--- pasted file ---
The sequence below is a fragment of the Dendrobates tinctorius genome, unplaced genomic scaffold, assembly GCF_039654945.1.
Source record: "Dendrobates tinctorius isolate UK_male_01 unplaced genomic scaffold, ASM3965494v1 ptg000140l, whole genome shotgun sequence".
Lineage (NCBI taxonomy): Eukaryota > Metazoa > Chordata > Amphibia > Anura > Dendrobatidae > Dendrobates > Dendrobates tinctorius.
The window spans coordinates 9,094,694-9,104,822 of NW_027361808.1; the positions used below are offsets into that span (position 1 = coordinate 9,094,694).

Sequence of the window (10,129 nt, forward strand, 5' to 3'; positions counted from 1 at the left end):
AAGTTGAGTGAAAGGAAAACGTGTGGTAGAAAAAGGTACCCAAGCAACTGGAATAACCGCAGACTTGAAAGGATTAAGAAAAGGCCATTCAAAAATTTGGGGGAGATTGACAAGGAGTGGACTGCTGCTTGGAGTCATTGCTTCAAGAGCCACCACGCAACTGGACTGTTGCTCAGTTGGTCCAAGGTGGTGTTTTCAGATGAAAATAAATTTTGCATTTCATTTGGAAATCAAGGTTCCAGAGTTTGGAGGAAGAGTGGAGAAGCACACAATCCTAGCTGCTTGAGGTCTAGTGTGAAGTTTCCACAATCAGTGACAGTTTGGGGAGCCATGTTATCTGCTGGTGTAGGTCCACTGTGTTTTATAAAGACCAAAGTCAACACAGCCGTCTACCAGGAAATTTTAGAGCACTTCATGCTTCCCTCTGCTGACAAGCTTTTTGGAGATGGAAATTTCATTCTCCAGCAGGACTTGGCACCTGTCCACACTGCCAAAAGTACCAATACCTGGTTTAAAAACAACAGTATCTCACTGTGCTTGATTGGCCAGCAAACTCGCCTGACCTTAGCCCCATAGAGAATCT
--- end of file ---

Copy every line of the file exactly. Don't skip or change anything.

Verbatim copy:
The sequence below is a fragment of the Dendrobates tinctorius genome, unplaced genomic scaffold, assembly GCF_039654945.1.
Source record: "Dendrobates tinctorius isolate UK_male_01 unplaced genomic scaffold, ASM3965494v1 ptg000140l, whole genome shotgun sequence".
Lineage (NCBI taxonomy): Eukaryota > Metazoa > Chordata > Amphibia > Anura > Dendrobatidae > Dendrobates > Dendrobates tinctorius.
The window spans coordinates 9,094,694-9,104,822 of NW_027361808.1; the positions used below are offsets into that span (position 1 = coordinate 9,094,694).

Sequence of the window (10,129 nt, forward strand, 5' to 3'; positions counted from 1 at the left end):
AAGTTGAGTGAAAGGAAAACGTGTGGTAGAAAAAGGTACCCAAGCAACTGGAATAACCGCAGACTTGAAAGGATTAAGAAAAGGCCATTCAAAAATTTGGGGGAGATTGACAAGGAGTGGACTGCTGCTTGGAGTCATTGCTTCAAGAGCCACCACGCAACTGGACTGTTGCTCAGTTGGTCCAAGGTGGTGTTTTCAGATGAAAATAAATTTTGCATTTCATTTGGAAATCAAGGTTCCAGAGTTTGGAGGAAGAGTGGAGAAGCACACAATCCTAGCTGCTTGAGGTCTAGTGTGAAGTTTCCACAATCAGTGACAGTTTGGGGAGCCATGTTATCTGCTGGTGTAGGTCCACTGTGTTTTATAAAGACCAAAGTCAACACAGCCGTCTACCAGGAAATTTTAGAGCACTTCATGCTTCCCTCTGCTGACAAGCTTTTTGGAGATGGAAATTTCATTCTCCAGCAGGACTTGGCACCTGTCCACACTGCCAAAAGTACCAATACCTGGTTTAAAAACAACAGTATCTCACTGTGCTTGATTGGCCAGCAAACTCGCCTGACCTTAGCCCCATAGAGAATCT